Pow Wow Honors Veterans of Native America

By Kalvin Valdillez, Tulalip News 

During the first weekend of June, the Tulalip Tribes hosted the 26th Annual Veterans Pow Wow. The event, located at the Greg Williams Court, attracted a considerable amount of traditional singers and dancers as well as hundreds of onlookers.

Draped in traditional and vibrant regalia, the dancers took to the floor to celebrate Native American culture, while over fifteen drum circles provided the beats throughout the weekend. The bleachers of the gym were overflowing as attendees witnessed various tribal members gather, from across the nation, to honor the Veterans of Native America.

Master of Ceremonies, Vince Beyl, worked alongside Arena Director, Anthony Bluehorse, during the drug and alcohol-free event. Numerous vendors were stationed outside of the gym, selling an array of goods including art, clothing, jewelry, beaded regalia, Pendleton blankets and traditional foods such as frybread and Indian tacos.

Lifting Our Community Through Recovery

Leah Crider (center) was wrapped in a special Louie Gong made blanket by Coordinator Sarah Sense-Wilson and MC Jobey Williams.

 

 

By Micheal Rios, Tulalip News 

March is Problem Gambling Awareness Month. To increase public awareness of problem gambling and the availability of prevention, treatment and recovery services here at Tulalip a free community-wide celebration was held at Hibulb Cultural Center on Friday, March 3.

“The Tulalip Tribes is a trailblazer in Indian Country for acknowledging Problem Gambling Awareness Month. Our efforts to illuminate and shine a spotlight on problem gambling and recovery contributes to the wellness movement in Tulalip,” states Sarah Sense-Wilson, Problem Gambling Coordinator. “Events like this provide us a platform and an opportunity to address gambling disorders as a real public health concern, negatively impacting individuals, families, and communities. Our goal is to invite people to learn about gambling addiction and to destigmatize the illness by seeking recovery through a wide range of treatment services offered through Tulalip Family Service’s Problem Gambling program.”

 

Comedian and motivation speaker Kasey Nicholson (left center) brought lots of laughs and smiles to his fellow Natives.

 

The celebration event consisted of a large gathering of local residents, members of the gambler’s anonymous community, and friends to the cause who offered guidance and support. Master of Ceremony was Jobey Williams, drumming and singing was provided by the talented Terrance Sabbas, and the keynote speaker was Native comedian Kasey Nicholson.

Kid, elder, and family friendly, the atmosphere was shared by all as attendees enjoyed a bountiful salmon dinner with lots of entertainment and encouraging words.

Many of us have been personally affected by friends or family members who are problem gamblers. We’ve witnessed the devastating effects of financial, emotional, spiritual and physical toll on our families and community. Gambling addiction has a rip tide impact on our people and we want to encourage them to seek help and have the courage to make change.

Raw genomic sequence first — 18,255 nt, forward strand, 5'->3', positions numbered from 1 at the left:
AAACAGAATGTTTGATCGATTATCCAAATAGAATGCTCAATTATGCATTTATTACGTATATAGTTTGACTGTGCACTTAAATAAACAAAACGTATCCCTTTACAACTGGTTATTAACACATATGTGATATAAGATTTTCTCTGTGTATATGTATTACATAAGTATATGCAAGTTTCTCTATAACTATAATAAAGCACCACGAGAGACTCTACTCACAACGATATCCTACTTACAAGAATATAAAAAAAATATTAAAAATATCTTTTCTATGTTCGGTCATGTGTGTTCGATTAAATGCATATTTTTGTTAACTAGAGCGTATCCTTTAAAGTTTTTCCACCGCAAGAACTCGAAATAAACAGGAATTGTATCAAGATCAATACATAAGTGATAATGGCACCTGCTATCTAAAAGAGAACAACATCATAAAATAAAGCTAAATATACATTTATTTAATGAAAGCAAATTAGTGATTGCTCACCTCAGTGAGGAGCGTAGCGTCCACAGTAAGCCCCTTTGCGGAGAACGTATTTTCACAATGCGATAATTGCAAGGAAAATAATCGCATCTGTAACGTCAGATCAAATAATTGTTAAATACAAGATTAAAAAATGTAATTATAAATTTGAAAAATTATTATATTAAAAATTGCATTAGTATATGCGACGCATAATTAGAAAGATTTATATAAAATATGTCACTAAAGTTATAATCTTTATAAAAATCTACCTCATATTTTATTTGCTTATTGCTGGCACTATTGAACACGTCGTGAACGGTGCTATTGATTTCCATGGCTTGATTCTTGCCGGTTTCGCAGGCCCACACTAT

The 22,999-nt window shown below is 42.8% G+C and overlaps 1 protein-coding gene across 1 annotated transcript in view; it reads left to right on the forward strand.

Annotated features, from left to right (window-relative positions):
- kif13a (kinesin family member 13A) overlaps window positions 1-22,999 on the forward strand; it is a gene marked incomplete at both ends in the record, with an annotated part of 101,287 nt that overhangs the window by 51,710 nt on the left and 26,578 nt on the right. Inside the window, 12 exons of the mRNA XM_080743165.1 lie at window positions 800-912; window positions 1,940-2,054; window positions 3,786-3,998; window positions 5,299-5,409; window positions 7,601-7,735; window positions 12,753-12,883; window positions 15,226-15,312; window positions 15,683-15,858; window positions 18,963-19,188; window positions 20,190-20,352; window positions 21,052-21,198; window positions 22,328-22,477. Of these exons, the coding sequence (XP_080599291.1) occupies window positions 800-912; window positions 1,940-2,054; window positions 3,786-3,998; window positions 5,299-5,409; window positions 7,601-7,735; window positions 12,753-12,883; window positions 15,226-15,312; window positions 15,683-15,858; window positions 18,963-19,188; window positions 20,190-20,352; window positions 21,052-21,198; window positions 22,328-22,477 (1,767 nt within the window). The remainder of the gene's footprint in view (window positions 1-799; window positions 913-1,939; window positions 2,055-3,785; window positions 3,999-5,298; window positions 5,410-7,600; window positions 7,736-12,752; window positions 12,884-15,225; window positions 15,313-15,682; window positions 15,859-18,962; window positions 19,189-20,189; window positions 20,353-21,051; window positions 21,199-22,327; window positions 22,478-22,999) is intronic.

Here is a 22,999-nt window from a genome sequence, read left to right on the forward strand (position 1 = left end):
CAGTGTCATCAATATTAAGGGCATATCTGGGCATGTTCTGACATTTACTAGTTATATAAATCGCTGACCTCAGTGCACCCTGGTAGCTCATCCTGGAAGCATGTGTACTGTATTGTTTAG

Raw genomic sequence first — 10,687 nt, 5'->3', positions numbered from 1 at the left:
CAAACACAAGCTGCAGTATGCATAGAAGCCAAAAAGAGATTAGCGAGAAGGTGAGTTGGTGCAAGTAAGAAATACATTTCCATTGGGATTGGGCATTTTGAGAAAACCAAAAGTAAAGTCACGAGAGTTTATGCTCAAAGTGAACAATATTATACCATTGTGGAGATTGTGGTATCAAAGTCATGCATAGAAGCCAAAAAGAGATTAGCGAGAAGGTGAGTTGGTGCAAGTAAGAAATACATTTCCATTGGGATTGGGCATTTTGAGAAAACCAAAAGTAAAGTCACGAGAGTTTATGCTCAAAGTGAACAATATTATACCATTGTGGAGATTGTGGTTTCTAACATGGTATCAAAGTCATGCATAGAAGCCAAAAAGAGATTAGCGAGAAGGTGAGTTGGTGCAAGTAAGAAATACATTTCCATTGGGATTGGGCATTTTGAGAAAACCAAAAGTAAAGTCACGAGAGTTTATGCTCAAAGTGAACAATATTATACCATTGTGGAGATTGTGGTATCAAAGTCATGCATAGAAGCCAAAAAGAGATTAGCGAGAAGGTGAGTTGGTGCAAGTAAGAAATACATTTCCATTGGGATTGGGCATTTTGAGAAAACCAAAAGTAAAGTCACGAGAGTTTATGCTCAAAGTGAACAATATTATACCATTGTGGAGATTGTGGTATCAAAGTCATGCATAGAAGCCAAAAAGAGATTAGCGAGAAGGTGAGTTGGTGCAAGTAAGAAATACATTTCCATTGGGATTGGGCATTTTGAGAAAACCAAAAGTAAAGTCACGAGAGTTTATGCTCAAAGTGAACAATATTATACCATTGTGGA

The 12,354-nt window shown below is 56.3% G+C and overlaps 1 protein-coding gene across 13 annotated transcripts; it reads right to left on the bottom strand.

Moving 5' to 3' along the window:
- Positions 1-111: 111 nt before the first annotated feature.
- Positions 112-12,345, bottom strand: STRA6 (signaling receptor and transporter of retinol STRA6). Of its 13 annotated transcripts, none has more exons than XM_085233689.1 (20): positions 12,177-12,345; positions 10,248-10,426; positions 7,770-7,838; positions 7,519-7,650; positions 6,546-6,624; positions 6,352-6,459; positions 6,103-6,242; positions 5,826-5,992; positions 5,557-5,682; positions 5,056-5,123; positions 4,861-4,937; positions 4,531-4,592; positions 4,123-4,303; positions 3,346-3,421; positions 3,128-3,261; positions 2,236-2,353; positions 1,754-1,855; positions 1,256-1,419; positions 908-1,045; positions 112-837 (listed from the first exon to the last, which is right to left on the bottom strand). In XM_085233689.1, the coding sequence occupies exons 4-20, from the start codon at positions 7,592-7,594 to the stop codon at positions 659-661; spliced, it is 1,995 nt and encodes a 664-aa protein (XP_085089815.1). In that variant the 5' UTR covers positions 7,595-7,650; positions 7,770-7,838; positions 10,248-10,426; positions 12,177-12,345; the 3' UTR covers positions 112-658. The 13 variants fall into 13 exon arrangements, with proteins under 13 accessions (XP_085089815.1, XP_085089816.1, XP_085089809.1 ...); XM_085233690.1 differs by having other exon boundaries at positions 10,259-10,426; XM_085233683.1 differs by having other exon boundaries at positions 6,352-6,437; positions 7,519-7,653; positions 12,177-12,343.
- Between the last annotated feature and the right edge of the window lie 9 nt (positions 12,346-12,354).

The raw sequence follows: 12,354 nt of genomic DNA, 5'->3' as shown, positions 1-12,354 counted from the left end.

Heartfelt, personal life stories of gambling and alcohol addiction and their road to recovery were shared by Jobey and Leah Crider. Their words were truly inspiring as audience members absorbed the emotions invoked in journeys from co-occurring addictions to recovery and healing.

“I am overwhelmed with adulation for Jobey and Leah’s willingness to share their triumphant victories over the powerful, life-taking addictions,” marvels Sarah. “The gamblers anonymous community is growing in our region, as more and more folks seek help and begin to reconnect with their community. It is important we continue to provide spaces and opportunities for folks in recovery. Fellowship is a core principle of every 12-step program and we want to honor our gamblers anonymous community by celebrating their recovery.”

Lifting our community through recovery is vitally important for building a network of support for both the inflicted and their friends and family members.

 

 

Among the celebrations attendees was twenty-five year old tribal member Brando Jones. Brando grew up in Tacoma and when he was a teenager fell into the vicious grips of alcohol and drug addiction. Now 22 months clean and sober, Brando has recently moved to Tulalip and has been attending Tulalip cultural events to help him remain spiritually strong on his road to recovery.

“The reason I attended this event is because it’s important for people in recovery, like me, to hear words of wisdom and advice from people that have been where I’ve been, people who’ve battled the beast of addiction and came out on top,” says Brando. “It’s truly inspiring to see Natives from different tribes helping each other out and showing their concern and offering support for our people. We may be from different tribes, but that doesn’t stop us from coming together to help each other in our addictions and recovery.”

During Problem Gambling Awareness Month, Tulalip Family Services and the Problem Gambling Program will be hosting and co-sponsoring several upcoming special events throughout the month of March. These events include the ‘Community Fun Run/Walk’ at Tulalip Heritage H.S. campus on Saturday, March 11th from 1:00pm – 3:00pm and the Youth Dance that night from 6:00pm – 9:00pm. There will be an Elders Luncheon March 24th from 11:30am – 1:00pm at the Elders Center with guest performer Star Nayea. Concluding the month, there will be a Movie Night for the youth on March 31st at 5:00pm, where the youth will share a special educational presentation on problem gambling awareness.